While Wi-Fi is positioned to provide a wireless alternative to Ethernet/LAN connectivity, the technology behind Personal Area Networks, or PANs, is also making its way into the industrial sector. Bluetooth, and now Bluetooth 4.0 (known as Bluetooth Smart or Low Energy, also referred to simply as BLE) provides a standard solution for establishing peer-to-peer wireless connectivity or ad hoc networks over shorter distances. This is particularly suitable for applications where data is collected periodically using a handheld terminal, for example. The ENW-89847A1KF PAN1760 from Panasonic is a BLE Smart Module based on the TC35667 from Toshiba. Measuring just 15.6mm by 8.7mm, and 1.8mm high, it provides a pre-certified solution to adding Bluetooth connectivity to a new or existing industrial application.
If wireless connectivity is being fitted retrospectively to an existing installation, as may be the case with many industrial applications, then it may be more advantageous to use a dedicated module that can be controlled using simple instructions from an existing microcontroller or processor. In this scenario, porting or redeveloping the entire application may not be necessary, it may even be possible to replace an existing wire-based connection with a wireless module with the minimum of design effort.
A good solution in this case may be the RN4020-V/RM120 Bluetooth module from Microchip Technologies. This module supports a number of Bluetooth services and is controlled using simple ASCII-based commands sent via the host processor.
Operating in the 2.4GHz frequency range of the ISM (Industrial, Scientific and Medical) licence-free band, modules based on both Wi-Fi and Bluetooth offer simple access to wireless connectivity, making it simple to design-in or add-on to equipment operating in an industrial environment. However, sometimes the range needed may extend beyond that offered by PAN and W-LAN technologies, while the bandwidth required could still be relatively modest (a few hundred bytes of data on an infrequent basis). In these applications, a wireless solution operating in the sub-1GHz band might be more applicable.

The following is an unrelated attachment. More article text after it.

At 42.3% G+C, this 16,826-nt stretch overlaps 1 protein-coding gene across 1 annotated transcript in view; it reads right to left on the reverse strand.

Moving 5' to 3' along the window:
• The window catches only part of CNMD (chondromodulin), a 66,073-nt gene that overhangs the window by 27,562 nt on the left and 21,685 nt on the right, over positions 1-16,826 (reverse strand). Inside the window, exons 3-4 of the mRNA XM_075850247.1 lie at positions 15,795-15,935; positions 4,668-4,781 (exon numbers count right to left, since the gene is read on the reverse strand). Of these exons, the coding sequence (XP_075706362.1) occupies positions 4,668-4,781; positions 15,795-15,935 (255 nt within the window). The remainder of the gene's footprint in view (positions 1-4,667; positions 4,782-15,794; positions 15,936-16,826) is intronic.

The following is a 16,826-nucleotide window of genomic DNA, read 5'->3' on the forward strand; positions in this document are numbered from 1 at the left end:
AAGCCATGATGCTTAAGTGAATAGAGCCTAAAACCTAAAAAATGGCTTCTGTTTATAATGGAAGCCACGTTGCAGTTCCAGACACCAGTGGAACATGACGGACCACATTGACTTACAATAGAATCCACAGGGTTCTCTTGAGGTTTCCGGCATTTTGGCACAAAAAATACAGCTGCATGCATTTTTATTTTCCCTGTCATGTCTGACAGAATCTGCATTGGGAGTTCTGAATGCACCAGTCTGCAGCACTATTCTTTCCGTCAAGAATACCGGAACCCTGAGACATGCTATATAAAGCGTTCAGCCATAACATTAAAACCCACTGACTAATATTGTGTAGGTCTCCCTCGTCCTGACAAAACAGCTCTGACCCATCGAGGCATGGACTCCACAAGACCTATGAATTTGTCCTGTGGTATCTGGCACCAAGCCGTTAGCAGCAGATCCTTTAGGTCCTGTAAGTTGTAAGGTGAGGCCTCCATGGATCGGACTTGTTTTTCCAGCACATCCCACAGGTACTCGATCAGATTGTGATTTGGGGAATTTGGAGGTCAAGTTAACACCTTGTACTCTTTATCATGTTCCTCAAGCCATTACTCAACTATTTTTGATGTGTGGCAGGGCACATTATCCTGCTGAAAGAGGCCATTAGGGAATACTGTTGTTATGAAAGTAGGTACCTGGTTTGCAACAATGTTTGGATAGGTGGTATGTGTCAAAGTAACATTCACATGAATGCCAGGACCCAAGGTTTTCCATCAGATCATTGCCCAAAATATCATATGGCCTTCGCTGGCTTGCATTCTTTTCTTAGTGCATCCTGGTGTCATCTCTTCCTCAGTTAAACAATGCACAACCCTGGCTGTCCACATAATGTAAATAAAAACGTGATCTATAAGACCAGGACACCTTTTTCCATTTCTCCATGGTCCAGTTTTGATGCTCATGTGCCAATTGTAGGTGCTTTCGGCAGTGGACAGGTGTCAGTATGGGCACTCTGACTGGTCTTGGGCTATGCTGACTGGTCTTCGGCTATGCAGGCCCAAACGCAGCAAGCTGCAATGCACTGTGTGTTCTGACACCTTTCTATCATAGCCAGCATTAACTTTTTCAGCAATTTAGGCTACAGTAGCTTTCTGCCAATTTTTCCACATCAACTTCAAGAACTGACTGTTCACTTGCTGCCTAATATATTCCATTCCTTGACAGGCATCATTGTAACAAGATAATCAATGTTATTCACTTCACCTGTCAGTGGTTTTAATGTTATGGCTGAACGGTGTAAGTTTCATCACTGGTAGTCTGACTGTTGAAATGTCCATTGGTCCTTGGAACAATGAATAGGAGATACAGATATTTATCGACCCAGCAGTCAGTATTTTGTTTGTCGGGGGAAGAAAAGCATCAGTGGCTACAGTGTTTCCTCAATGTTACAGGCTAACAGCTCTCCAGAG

The ERIC9-FCC module is part of the ‘easy Radio Intelligent Controller ‘ (eRIC) range from LPRS. It operates in the 868MHz range for use in the UK and Europe, or the 915MHz range for use in the USA and Canada, and is also pre-certified to ETSI (Europe) and FCC (USA) requirements. Instead of using an IEEE protocol, LPRS has developed its own easyRadio protocol, which comes embedded in the module along with the easyRadio operating system which abstracts away the complexity of running a wireless connection, leaving the end user with the simpler task of accessing the functionality using predefined functions. The surface-mount device measures just 15mm by 20mm by 2.2mm and includes AES 128bit data encryption and a built-in temperature sensor.
The Industrial Internet of Things forms part of the larger ‘Internet of Everything’ but it is a significant part; some analyst figures suggest it could represent more than half of what will be considered the IoT in future years.
The potential benefits of adopting the IIoT in terms of increased productivity alone mean its rise is realistically inevitable. Secondary to that, the possible impact of having so much performance data at hand could provide an exponential improvement in the cost-effectiveness of all future industrial applications.
The first step on that journey will be connecting existing devices to cloud-based services, and wireless connectivity in the form of pre-certified modules is emerging as the frontrunner in realising that goal. With a wide range of modules available and, undoubtedly, more on the way, enabling your existing and future industrial applications to benefit from the IIoT could be almost a ‘Plug & Play’ process.